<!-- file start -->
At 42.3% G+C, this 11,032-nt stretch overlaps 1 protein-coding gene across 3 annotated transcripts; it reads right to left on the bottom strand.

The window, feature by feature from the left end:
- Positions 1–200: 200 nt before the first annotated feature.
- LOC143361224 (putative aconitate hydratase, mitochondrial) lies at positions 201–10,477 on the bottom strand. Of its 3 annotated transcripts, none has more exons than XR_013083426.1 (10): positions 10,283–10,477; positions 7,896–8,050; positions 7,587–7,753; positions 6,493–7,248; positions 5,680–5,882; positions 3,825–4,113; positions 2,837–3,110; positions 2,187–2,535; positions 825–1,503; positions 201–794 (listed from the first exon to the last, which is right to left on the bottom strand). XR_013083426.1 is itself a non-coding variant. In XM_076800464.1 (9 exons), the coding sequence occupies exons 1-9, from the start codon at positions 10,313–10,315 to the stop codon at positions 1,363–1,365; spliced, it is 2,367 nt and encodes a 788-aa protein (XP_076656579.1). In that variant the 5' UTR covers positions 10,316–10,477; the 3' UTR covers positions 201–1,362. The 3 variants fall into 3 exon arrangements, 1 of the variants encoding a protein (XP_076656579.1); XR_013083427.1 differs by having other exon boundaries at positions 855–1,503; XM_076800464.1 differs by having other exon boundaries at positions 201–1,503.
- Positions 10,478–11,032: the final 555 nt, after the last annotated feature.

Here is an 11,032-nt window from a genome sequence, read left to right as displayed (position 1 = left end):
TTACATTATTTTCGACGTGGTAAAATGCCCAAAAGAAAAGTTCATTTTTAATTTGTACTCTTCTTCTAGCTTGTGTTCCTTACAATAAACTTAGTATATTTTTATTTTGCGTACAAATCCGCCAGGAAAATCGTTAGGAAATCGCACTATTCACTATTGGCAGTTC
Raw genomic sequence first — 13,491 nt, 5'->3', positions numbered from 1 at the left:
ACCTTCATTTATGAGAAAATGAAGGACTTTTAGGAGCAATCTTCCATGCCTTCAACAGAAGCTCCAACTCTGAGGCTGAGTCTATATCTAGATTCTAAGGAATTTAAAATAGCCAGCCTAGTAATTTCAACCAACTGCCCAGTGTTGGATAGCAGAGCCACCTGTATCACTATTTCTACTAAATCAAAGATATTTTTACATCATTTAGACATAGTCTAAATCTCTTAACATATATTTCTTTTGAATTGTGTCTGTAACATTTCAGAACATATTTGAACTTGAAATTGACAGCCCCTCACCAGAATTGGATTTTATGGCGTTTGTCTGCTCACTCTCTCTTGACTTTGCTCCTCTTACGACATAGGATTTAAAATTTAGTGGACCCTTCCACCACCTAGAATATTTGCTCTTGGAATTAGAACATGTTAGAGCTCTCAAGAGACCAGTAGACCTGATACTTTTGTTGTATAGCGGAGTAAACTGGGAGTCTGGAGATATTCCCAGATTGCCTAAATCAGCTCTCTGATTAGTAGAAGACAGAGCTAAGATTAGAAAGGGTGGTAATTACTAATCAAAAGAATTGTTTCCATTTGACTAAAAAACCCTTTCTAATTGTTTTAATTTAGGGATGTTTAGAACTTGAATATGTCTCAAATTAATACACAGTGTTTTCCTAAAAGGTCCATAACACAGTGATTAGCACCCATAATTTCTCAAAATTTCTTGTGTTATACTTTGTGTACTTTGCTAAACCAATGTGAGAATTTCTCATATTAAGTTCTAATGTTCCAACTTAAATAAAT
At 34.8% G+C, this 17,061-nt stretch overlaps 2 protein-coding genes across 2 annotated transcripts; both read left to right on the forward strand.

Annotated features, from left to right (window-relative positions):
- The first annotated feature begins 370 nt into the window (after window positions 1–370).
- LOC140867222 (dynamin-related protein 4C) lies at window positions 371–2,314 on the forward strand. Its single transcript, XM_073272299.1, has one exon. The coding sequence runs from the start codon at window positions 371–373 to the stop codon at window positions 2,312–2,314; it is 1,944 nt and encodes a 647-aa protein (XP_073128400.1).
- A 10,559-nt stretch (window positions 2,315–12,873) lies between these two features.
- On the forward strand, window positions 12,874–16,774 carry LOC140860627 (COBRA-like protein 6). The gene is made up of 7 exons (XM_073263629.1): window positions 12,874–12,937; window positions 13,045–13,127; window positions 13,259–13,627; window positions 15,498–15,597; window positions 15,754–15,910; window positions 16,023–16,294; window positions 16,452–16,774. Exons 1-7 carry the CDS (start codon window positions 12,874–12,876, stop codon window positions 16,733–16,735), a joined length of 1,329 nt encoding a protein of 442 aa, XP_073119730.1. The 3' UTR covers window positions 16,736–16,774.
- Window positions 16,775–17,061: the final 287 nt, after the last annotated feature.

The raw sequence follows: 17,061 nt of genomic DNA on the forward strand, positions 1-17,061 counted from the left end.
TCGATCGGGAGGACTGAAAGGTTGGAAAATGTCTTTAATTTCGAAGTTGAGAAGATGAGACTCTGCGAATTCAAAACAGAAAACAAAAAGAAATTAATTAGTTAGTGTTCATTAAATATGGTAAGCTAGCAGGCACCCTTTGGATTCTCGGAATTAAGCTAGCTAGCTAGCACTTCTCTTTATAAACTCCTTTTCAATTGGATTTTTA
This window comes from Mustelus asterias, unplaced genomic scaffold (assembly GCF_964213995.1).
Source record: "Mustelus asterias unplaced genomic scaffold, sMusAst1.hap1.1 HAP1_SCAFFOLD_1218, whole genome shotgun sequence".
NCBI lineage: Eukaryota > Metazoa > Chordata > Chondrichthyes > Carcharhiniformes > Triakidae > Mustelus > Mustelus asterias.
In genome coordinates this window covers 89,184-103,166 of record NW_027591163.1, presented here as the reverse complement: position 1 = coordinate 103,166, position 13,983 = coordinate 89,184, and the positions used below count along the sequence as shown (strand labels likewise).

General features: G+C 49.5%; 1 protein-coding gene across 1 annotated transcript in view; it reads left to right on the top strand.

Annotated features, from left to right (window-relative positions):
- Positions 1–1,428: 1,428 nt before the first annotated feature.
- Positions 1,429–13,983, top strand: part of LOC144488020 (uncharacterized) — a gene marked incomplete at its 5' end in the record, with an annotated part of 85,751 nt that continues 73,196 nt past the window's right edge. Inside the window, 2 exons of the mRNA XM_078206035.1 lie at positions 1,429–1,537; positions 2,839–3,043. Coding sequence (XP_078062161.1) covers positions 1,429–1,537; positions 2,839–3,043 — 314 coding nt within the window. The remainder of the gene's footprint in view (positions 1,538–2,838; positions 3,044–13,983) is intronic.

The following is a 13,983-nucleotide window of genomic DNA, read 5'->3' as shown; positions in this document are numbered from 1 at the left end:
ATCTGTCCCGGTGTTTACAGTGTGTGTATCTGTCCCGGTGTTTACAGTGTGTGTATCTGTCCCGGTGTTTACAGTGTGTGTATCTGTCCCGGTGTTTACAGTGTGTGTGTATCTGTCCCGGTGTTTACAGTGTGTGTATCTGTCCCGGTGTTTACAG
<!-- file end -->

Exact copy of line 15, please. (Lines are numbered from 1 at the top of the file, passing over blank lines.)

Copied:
- On the forward strand, window positions 12,874–16,774 carry LOC140860627 (COBRA-like protein 6). The gene is made up of 7 exons (XM_073263629.1): window positions 12,874–12,937; window positions 13,045–13,127; window positions 13,259–13,627; window positions 15,498–15,597; window positions 15,754–15,910; window positions 16,023–16,294; window positions 16,452–16,774. Exons 1-7 carry the CDS (start codon window positions 12,874–12,876, stop codon window positions 16,733–16,735), a joined length of 1,329 nt encoding a protein of 442 aa, XP_073119730.1. The 3' UTR covers window positions 16,736–16,774.